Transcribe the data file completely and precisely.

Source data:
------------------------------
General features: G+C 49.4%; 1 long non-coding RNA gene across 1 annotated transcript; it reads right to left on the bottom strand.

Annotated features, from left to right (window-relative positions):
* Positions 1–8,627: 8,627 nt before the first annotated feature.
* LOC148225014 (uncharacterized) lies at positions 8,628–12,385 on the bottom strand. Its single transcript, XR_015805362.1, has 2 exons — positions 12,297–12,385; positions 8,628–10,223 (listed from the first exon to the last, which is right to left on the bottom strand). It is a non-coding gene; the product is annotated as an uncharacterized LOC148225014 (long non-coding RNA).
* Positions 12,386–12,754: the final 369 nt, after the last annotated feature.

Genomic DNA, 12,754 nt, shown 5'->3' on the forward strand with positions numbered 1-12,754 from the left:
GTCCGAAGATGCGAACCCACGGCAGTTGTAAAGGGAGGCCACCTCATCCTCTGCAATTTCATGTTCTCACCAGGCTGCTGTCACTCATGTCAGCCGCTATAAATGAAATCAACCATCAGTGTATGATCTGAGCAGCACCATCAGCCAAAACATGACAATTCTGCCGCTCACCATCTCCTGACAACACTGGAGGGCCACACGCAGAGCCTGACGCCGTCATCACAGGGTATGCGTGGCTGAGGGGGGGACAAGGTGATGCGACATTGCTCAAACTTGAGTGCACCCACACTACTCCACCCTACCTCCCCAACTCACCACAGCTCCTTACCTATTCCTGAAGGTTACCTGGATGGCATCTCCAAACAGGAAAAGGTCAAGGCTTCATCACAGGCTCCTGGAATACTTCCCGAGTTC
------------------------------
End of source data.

General features: G+C 49.4%; 1 long non-coding RNA gene across 1 annotated transcript; it reads right to left on the bottom strand.

Annotated features, from left to right (window-relative positions):
* Positions 1–8,627: 8,627 nt before the first annotated feature.
* LOC148225014 (uncharacterized) lies at positions 8,628–12,385 on the bottom strand. Its single transcript, XR_015805362.1, has 2 exons — positions 12,297–12,385; positions 8,628–10,223 (listed from the first exon to the last, which is right to left on the bottom strand). It is a non-coding gene; the product is annotated as an uncharacterized LOC148225014 (long non-coding RNA).
* Positions 12,386–12,754: the final 369 nt, after the last annotated feature.

Genomic DNA, 12,754 nt, shown 5'->3' on the forward strand with positions numbered 1-12,754 from the left:
GTCCGAAGATGCGAACCCACGGCAGTTGTAAAGGGAGGCCACCTCATCCTCTGCAATTTCATGTTCTCACCAGGCTGCTGTCACTCATGTCAGCCGCTATAAATGAAATCAACCATCAGTGTATGATCTGAGCAGCACCATCAGCCAAAACATGACAATTCTGCCGCTCACCATCTCCTGACAACACTGGAGGGCCACACGCAGAGCCTGACGCCGTCATCACAGGGTATGCGTGGCTGAGGGGGGGACAAGGTGATGCGACATTGCTCAAACTTGAGTGCACCCACACTACTCCACCCTACCTCCCCAACTCACCACAGCTCCTTACCTATTCCTGAAGGTTACCTGGATGGCATCTCCAAACAGGAAAAGGTCAAGGCTTCATCACAGGCTCCTGGAATACTTCCCGAGTTC